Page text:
Pakistan has a storied association with cybersecurity. In February 2008, PTCL “held hostage all the world’s cute cat videos,” when it inadvertently redirected 2/3rd of YouTube traffic to an internal site while trying to constrain access to YouTube from Pakistan. Seeking to protect their medical software from copyright infringement, two brothers from Lahore purportedly mistakenly launched one of the first computer viruses ever that went viral through floppy discs back in 1986, before the advent of the Internet. In this decade, three top-tier global cybersecurity companies were built and launched by Pakistani-Americans: FireEye, Elastica, and SparkCognition.

Toward the end of the George W. Bush administration, American and Israeli intelligence launched a futuristic cyber attack, categorized as an Advanced Persistent Threat (APT) on the Iranian nuclear reactor at Natanz. Stuxnet, considered the Oceans 11 of cyber attacks – after the Hollywood movie about a highly sophisticated gambling casino heist, managed to cripple the nuclear reactor even though it was air gapped i.e., not connected to the internet. A tactic called candy drop was used, where infected USB drives are offered to workers at sensitive installations with the hope that at least one of them will insert the USB into internally networked computers. Stuxnet USB drives were infected with a worm, or network virus, which infected computers worldwide, including in Pakistan, but was configured specifically to only impact the Siemens Programmable Logic Controllers (PLC) models connected to the specific number of centrifuges and frequency converters known to be deployed at Natanz, as reported by International Atomic Energy Association’s (IAEA) routine monitoring visits. The centrifuges were made to spin excessively until they broke down, without the Iranian nuclear scientists even suspecting what was happening.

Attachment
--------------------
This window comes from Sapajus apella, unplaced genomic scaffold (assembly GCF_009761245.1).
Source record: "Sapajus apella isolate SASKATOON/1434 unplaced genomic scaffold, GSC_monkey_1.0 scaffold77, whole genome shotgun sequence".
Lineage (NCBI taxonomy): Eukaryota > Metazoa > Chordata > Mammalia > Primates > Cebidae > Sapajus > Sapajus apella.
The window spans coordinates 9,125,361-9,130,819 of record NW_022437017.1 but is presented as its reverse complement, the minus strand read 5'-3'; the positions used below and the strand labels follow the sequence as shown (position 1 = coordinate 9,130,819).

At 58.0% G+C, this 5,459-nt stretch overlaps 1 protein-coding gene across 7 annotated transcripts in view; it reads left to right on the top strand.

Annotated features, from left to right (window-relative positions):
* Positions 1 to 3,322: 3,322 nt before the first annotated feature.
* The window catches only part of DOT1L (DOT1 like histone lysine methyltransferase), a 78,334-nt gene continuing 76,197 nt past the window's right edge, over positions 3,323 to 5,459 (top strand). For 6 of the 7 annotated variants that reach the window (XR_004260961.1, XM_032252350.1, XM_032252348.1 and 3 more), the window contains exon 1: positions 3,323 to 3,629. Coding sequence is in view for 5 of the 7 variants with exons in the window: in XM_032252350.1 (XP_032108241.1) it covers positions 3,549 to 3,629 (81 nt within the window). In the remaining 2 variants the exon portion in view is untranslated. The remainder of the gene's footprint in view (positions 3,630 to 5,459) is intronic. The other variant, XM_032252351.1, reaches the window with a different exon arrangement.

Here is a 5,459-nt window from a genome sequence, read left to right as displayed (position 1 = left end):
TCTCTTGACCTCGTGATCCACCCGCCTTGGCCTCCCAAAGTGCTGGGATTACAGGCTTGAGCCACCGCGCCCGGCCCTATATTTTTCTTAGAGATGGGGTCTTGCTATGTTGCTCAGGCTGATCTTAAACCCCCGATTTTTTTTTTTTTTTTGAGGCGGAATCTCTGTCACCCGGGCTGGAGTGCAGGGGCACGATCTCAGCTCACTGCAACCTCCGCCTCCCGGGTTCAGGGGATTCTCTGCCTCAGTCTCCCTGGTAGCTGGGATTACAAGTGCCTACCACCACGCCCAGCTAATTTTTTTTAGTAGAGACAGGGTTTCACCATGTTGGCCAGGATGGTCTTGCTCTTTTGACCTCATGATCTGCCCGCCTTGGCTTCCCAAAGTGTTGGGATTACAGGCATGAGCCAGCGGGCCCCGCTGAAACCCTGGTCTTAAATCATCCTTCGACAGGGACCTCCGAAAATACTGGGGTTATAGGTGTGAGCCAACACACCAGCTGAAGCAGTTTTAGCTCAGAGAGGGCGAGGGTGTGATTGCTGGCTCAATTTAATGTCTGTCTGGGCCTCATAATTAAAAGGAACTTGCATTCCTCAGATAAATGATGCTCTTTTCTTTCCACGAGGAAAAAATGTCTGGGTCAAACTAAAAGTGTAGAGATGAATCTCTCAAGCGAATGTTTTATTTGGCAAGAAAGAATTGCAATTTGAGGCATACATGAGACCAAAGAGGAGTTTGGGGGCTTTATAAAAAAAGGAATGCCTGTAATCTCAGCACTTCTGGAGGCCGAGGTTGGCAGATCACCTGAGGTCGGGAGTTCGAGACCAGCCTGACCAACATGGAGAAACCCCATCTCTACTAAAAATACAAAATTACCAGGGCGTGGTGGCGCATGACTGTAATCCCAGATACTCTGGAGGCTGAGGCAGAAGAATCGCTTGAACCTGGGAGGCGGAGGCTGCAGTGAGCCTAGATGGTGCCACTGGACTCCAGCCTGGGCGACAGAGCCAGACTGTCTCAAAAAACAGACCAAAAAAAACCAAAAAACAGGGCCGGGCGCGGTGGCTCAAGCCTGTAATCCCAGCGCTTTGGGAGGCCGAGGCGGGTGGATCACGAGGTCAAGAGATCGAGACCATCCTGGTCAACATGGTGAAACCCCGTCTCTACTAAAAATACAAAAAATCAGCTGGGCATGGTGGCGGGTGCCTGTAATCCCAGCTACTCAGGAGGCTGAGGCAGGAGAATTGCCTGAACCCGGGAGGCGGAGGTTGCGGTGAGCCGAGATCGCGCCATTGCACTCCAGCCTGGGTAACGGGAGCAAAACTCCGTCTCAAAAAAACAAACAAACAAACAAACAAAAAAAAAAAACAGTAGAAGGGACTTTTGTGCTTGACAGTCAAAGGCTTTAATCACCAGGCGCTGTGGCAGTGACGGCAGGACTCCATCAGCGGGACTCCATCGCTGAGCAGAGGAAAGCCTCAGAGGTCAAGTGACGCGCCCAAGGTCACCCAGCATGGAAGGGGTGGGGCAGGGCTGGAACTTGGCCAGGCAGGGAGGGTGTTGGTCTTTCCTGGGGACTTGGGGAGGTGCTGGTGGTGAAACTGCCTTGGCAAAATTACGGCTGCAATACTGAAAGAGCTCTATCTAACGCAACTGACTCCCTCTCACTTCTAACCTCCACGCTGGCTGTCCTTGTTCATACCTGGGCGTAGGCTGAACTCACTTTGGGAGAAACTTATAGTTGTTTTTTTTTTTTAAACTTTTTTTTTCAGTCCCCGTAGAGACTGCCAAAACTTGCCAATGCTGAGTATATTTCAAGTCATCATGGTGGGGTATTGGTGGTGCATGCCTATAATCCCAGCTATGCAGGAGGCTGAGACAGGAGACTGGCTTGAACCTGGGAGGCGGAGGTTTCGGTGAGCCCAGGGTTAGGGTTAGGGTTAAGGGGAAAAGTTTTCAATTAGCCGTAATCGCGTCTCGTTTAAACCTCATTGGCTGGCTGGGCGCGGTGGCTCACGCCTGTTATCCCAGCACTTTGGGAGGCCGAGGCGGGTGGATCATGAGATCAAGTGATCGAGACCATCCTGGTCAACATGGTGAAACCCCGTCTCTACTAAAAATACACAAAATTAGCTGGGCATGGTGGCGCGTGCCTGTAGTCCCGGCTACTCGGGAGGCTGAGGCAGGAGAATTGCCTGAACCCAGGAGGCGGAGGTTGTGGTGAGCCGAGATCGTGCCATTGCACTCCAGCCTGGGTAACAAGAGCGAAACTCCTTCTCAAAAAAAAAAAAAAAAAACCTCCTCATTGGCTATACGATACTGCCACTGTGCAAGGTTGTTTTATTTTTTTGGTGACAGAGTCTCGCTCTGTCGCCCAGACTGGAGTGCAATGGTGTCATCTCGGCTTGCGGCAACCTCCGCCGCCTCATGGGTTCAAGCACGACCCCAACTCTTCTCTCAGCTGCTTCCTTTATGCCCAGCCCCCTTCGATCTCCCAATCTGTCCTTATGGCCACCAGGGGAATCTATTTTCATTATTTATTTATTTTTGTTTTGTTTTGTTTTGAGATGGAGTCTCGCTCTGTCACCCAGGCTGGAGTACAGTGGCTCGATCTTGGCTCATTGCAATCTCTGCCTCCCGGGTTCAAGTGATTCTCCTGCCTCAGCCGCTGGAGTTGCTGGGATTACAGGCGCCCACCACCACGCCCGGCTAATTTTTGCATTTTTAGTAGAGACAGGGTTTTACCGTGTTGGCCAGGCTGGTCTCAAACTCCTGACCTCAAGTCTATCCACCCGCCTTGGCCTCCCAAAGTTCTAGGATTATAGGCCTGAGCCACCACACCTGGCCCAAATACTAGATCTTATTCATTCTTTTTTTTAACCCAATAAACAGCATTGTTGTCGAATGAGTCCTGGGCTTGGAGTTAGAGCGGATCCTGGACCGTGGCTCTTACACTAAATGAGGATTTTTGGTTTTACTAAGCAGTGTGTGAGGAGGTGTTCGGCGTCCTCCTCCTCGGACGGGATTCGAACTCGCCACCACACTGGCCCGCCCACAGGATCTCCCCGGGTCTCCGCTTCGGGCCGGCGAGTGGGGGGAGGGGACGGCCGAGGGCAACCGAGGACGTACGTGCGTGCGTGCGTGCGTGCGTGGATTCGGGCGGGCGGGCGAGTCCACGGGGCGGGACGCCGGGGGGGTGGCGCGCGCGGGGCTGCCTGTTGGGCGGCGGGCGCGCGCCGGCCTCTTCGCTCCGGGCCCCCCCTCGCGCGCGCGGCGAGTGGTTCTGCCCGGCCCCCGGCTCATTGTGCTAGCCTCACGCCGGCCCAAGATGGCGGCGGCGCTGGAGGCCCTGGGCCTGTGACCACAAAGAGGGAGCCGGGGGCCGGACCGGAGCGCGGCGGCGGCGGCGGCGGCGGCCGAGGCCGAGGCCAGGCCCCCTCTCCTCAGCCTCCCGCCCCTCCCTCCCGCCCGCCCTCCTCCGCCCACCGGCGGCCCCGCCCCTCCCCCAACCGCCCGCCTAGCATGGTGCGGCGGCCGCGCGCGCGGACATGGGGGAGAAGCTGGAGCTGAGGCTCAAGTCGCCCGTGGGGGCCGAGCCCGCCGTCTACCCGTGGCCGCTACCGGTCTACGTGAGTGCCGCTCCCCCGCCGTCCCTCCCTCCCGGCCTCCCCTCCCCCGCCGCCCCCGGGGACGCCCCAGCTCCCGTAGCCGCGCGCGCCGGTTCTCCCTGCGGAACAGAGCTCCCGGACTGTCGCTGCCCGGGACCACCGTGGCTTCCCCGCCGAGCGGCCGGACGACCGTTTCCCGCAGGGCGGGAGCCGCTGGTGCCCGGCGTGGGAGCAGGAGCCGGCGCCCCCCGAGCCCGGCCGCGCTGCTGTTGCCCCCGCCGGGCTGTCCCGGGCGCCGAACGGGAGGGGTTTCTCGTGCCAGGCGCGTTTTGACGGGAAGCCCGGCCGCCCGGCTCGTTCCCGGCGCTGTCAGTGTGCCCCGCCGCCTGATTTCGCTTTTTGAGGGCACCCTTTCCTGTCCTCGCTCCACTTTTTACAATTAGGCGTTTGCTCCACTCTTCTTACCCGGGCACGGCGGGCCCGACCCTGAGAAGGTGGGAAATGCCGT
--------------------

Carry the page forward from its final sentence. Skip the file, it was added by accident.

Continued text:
Estonia was perhaps the earliest adopter of digital governance and commercial services. Back in 2007, its citizens could vote, file taxes, access emergency services, verify identity, and conduct banking online. Then, around the same time as the Stuxnet attack, the tiny European nation suffered a cyber attack emanating from Russia, with whom it was embroiled in a political spat. Russian hackers were able to commandeer over a million computers in seventy-five countries to launch what is called a Distributed Denial of Service (DDOS) attack, which paralysed Estonia’s digital infrastructure. Such was the enormity of the disruption, that Estonia, a member of NATO, considered the cyber attack an act of war, and invoked Article 5 of the NATO charter to demand reprisal against Russia. Other NATO members decided that Article 5 did not apply in this instance as there was no loss of life or damage to property, and an outbreak of war was averted. In the future though, a cyber attack may well do so if critical defence or civilian infrastructure like power generation and transmission, water supply, telecommunications, banking, nuclear reactors, nuclear and missile weapons systems, or military C4I systems are disrupted and damaged.


Several universities in Pakistan are now offering degrees in cybersecurity or information security, though overall course quality needs improvement, much like other disciplines. Examples include NUST, COMSATS, NUCES, Bahria, and Riphah, with NUST offering Ph.D. as well and having awarded four. Many other universities offer courses in cybersecurity. Several foreign Ph.D.s were trained under the Ministry of Science and Technology and HEC programs, with returning scholars working in academia and the military.